DUBLIN Aug 1 Ireland's government criticised
bookmaker Paddy Power for delays in reporting a
data breach that occurred in 2010 and which compromised the
personal information of more than half a million customers.
Paddy Power waited until Thursday to tell 649,055 customers
their names, email address, phone numbers and answers to
security questions had been hacked in the breach.
It said it had detected malicious activity at the time but,
after a detailed investigation, determined that no financial
information or customer passwords had been put at risk.
"I am very disappointed that it has taken until now for
Paddy Power to inform its customers," Ireland's junior minister
with responsibility for data protection Dara Murphy said in a
"It is best practise to inform the Data Protection
Commissioner as soon as these breaches occur, and although these
were not breaches of password or financial information, the code
of practice should be followed at all times."
Paddy Power, which has been at the forefront of a surge in
online customer growth in the betting sector, said it contacted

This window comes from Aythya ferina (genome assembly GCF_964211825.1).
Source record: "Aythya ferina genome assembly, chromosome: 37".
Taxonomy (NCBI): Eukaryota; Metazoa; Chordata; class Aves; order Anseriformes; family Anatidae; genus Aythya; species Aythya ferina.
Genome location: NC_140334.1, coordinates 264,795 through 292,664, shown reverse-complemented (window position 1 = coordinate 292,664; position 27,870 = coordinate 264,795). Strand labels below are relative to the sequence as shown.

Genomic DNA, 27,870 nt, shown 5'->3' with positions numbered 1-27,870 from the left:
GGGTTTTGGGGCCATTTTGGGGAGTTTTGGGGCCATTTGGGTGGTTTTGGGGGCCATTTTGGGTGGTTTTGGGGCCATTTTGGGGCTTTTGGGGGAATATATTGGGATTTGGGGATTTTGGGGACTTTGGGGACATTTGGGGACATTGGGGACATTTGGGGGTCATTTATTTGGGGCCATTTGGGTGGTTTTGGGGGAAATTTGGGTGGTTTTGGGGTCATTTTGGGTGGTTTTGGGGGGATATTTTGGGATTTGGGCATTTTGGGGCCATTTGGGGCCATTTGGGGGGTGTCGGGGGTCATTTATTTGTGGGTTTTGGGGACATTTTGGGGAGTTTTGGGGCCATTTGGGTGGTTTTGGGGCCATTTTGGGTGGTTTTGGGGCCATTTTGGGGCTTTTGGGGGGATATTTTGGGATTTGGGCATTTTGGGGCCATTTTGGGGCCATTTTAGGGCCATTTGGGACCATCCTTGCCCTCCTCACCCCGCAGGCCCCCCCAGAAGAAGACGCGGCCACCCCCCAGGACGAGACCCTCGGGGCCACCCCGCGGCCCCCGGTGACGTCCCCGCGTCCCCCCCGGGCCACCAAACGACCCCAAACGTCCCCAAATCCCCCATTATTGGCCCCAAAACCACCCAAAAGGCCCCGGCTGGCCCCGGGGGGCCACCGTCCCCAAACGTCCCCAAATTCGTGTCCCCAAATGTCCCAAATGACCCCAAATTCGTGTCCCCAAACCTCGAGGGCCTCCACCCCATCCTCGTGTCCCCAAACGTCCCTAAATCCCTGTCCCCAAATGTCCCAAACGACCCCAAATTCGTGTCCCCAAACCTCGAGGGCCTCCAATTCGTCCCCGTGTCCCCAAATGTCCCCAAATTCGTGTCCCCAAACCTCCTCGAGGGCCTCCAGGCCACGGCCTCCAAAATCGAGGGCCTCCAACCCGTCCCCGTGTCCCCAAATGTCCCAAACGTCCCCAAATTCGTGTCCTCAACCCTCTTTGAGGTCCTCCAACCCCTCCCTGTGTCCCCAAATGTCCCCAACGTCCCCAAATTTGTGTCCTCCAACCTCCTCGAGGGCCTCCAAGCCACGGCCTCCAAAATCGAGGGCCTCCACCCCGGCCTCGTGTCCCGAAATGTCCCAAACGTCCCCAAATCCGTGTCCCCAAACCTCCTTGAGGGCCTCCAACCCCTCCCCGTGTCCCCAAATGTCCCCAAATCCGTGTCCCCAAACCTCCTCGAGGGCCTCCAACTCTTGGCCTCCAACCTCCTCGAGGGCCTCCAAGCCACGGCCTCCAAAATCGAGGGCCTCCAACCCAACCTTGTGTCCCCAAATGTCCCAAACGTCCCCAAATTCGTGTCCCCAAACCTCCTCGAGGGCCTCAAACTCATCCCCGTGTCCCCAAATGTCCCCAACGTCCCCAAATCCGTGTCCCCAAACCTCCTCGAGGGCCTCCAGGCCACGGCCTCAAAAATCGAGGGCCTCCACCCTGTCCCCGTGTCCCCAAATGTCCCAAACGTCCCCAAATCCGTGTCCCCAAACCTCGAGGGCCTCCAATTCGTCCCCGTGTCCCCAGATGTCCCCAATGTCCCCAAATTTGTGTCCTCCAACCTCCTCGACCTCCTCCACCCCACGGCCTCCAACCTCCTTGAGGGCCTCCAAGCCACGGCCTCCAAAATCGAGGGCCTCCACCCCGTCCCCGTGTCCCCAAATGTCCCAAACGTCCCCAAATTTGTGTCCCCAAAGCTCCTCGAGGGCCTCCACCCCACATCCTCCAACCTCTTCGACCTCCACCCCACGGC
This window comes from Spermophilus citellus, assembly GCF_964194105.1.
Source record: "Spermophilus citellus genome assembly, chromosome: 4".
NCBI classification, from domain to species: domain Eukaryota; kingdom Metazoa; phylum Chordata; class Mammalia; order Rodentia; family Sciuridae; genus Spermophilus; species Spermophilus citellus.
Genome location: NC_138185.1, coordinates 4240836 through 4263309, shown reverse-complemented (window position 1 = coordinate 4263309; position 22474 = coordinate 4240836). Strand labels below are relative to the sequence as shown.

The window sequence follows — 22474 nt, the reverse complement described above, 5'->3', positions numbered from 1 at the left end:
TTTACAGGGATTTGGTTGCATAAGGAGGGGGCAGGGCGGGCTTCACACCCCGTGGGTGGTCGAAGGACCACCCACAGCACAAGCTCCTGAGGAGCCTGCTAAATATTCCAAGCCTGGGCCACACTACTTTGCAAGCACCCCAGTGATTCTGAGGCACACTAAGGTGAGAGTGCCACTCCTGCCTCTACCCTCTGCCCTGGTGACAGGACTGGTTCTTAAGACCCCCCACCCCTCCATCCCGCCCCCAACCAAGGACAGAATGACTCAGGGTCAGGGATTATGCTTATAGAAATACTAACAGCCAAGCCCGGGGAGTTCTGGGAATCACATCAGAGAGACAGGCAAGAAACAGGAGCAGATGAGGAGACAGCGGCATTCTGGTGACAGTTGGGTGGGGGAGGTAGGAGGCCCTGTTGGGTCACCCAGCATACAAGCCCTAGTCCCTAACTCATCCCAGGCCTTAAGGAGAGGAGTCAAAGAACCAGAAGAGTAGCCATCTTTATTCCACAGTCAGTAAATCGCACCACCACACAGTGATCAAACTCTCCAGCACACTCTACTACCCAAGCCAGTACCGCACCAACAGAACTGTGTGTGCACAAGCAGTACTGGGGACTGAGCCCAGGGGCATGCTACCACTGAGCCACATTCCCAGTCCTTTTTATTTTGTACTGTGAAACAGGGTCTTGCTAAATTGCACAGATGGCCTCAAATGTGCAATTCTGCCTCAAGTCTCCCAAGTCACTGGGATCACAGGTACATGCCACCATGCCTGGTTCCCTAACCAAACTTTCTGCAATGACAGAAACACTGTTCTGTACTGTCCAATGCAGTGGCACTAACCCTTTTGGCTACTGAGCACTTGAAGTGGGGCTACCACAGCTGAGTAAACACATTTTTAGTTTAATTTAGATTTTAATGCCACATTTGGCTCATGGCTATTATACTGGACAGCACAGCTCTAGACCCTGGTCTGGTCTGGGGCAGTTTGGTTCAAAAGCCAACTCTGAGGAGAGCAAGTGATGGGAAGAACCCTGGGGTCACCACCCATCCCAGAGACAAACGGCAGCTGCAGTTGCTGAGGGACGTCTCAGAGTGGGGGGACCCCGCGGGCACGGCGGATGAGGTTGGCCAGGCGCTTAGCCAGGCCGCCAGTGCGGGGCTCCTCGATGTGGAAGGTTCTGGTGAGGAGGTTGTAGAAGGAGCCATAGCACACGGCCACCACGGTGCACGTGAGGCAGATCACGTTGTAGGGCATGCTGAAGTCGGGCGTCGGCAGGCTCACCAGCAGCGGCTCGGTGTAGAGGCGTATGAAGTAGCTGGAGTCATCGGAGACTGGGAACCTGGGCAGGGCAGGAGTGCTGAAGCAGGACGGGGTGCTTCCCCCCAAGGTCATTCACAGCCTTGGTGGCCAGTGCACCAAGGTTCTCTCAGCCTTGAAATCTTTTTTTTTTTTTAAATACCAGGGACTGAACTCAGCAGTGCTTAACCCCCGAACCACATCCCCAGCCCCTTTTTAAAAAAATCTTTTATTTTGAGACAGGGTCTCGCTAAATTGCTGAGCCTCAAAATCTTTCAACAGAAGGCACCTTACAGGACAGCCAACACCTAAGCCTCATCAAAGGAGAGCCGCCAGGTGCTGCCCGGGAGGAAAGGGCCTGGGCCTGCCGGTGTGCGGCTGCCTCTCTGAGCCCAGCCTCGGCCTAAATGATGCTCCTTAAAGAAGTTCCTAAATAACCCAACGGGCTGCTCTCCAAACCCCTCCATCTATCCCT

the Data Protection Commissioner and police after it was advised
in May of an allegation that the data hacked in 2010 was in the
possession of an individual in Canada.
The bookmaker received orders from a Canadian court in July
to recover the dataset and examine the individual's bank
accounts and financial transactions.
It said it had suspected that some non-financial customer
information may have been exposed and a full review of security
systems was undertaken.
Concerns over the vulnerability of private data online have
risen after a series of attacks by cyber criminals, including
the large-scale theft of payment card data at U.S. retailer
Target Corp during the holiday shopping season in late
In its email to affected customers, Paddy Power said there
was no evidence the data had been used maliciously but it
recommended that they review other websites where they had used
the same prompted security question and answer.
"We sincerely regret that this breach occurred and we
apologise to people who have been inconvenienced as a result,"
Peter O'Donovan, Paddy Power's managing director of online, said
in a statement.
"Robust security systems and processes are critical to our
business and we continuously invest in our information security
systems to meet evolving threats. This means we are very
confident in our current security systems."
(Reporting by Padraic Halpin, editing by John Stonestreet)